TAG is ‘it’ as F’boro’s showcase FBO opens

 - January 4, 2008, 11:03 AM

TAG Aviation’s all-new business aviation facilities at the UK’s Farnborough Airport were due to go into operation at the end of last month. At press time, the company was about to receive the Civil Aviation Authority (CAA) airport license that will allow it formally to take control of the airfield from the Ministry of Defence under a 99-year lease.

Based corporate flight departments and executive charter operators started moving their aircraft into the hangar complex on the north side of the airfield last month. The adjoining 15,000 sq ft of office accommodation is expected to be ready for occupancy by April.

Farnborough’s new ATC tower and radar went live early last month. A 20-acre apron is now available in the new northside enclave, along with a 92,460-gal fuel farm.
To date, about 60 percent of the 120,000 sq ft of hangar space has been leased to based operators. TAG Aviation commercial director Len Rayment said that even if more space is leased, he fully expects to have capacity to accommodate ad hoc operators most of the time, since based aircraft will often be away.

Early this year, work will begin on the three-story, 50,000-sq-ft ex-ecutive terminal next to the hangar complex. It is expected to be completed around the third quarter
of 2004.

TAG also has further plans to build two more hangar complexes of the same size as the new structure, which can take up to half a dozen BBJs or ACJs simultaneously. Other existing hangars on the north side are to be used for planned maintenance operations at the airport (subject to negotiations now under way with several interested parties).

The existing temporary terminal building on the south side of Farnborough is to be relocated to the new enclave in the next few months. This will be used as TAG Aviation’s own base.

Much of the land on the south side will now be returned to BAE Systems, which has its world headquarters immediately adjacent to this site. It is likely that the company’s daily shuttle operations to and from Farnborough will continue to be run from the old apron area.

Rayment told AIN that Farnborough was set to handle more than 15,000 business aircraft movements last year, marking a recovery to the traffic volume achieved in 2000. This follows a strong upturn in activity during the second half of the year, after a dip in business during the first six months. At the same time, there has been a sharp increase in the average size of aircraft using Farnborough, yielding an increase in landing fees and handling charges, producing more income for TAG, which reportedly has spent as much as $112 million on the redevelopment program.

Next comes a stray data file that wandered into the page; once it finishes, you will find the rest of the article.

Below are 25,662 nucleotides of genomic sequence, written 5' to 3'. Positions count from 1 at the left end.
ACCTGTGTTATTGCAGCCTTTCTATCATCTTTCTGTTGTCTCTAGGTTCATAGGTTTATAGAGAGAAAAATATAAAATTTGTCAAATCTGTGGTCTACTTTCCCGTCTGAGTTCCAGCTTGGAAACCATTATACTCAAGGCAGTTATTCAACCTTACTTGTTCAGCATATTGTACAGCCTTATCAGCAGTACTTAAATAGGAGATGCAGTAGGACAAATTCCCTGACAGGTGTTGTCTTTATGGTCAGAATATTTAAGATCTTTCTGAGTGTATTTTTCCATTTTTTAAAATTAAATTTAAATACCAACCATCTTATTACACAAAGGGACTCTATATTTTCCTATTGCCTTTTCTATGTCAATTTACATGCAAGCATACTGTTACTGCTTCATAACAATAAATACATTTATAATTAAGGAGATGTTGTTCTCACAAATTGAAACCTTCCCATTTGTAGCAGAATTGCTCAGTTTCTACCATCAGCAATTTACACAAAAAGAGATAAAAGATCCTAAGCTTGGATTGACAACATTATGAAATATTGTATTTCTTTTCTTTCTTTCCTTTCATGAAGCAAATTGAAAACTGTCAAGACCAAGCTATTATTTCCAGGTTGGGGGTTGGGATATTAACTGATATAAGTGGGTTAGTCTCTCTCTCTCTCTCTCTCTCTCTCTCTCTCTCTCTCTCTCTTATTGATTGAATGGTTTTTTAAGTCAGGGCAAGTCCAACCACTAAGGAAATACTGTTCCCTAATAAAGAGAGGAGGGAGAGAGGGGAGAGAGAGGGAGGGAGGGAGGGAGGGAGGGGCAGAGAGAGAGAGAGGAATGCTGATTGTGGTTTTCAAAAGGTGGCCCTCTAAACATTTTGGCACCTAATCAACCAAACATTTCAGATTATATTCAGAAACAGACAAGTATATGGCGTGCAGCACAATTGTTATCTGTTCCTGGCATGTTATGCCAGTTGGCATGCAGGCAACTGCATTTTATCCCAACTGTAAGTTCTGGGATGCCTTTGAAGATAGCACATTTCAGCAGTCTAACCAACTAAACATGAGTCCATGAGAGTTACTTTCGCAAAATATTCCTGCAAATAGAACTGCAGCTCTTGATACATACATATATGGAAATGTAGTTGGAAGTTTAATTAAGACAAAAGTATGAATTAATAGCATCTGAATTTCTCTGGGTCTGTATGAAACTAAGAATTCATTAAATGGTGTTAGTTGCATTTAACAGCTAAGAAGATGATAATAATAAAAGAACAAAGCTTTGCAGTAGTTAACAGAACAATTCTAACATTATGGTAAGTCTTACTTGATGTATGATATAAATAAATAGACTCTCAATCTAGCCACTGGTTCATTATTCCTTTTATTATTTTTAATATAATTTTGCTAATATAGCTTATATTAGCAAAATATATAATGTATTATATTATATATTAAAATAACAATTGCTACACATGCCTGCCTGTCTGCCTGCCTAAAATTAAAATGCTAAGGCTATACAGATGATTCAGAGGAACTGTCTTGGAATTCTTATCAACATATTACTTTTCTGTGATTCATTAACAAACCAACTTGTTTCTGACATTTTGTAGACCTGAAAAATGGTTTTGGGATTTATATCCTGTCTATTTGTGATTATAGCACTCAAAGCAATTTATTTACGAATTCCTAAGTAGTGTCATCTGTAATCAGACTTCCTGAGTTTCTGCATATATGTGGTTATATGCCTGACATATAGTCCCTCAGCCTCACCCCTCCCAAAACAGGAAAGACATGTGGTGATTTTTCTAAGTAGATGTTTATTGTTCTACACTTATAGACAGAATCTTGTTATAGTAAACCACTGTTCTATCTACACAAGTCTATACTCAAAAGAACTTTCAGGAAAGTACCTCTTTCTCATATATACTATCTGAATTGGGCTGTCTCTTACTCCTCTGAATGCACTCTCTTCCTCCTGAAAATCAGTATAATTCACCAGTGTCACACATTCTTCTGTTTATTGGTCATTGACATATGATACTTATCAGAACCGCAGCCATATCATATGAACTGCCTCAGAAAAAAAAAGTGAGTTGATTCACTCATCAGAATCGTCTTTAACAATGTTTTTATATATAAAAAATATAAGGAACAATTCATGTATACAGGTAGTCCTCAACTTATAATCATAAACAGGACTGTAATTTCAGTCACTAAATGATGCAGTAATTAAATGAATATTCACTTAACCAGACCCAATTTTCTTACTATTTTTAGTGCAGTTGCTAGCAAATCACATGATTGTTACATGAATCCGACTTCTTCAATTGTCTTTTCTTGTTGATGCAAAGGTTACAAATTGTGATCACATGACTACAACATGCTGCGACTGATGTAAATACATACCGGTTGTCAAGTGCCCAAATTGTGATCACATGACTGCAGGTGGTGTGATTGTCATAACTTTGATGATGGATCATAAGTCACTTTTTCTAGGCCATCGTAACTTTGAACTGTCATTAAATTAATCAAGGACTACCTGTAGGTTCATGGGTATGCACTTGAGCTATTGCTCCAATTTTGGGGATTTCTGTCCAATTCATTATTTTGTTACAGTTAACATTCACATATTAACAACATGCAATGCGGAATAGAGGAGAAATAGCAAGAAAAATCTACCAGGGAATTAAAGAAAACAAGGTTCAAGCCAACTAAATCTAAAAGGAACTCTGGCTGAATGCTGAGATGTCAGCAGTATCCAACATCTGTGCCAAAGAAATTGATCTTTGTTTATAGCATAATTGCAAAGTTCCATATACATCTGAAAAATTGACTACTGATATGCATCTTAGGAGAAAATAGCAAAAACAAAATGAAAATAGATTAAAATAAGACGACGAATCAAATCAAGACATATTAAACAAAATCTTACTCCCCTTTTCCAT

Toward the end of year, TAG had to carefully ration weekend slots so as not to exceed the 2,500-movement limit at Farnborough. The airport’s total annual movement quota is currently set at 28,000. Aircraft weighing between 50 and 80 metric tons (110,230 lb to 176,368 lb, which includes BBJs and ACJs) are restricted to 1,500 movements per year.

TAG Aviation will be promoting its new Farnborough facilities at next month’s NBAA Schedulers & Dispatchers Conference in Anaheim, Calif.

To meet CAA requirements, the runway had to be completely reprofiled and resurfaced at a cost of $6 million, with the removal of surrounding obstructions that were permitted for military operations, including the infamous “Farnborough hump.” New runway and taxiway lights have been installed, as have new power lines and drainage. The significant threshold displacement has meant that aircraft approaching the airport are higher as they pass over surrounding homes, schools and offices and thus have a reduced noise footprint. The runway can accommodate BBJs at mtow.

Farnborough has further boosted its appeal to corporate operators with the introduction late last year of its Cat I ILS. With a displaced threshold at both ends of the main runway, the overall distance available for landing is 5,900 ft in
either direction.

Farnborough’s standard weekday opening hours are restricted to 7 a.m. to 10 p.m., and weekends and holidays from 8 a.m. to 8 p.m. Landing surcharges apply between 8 p.m. and 10 p.m. on all days.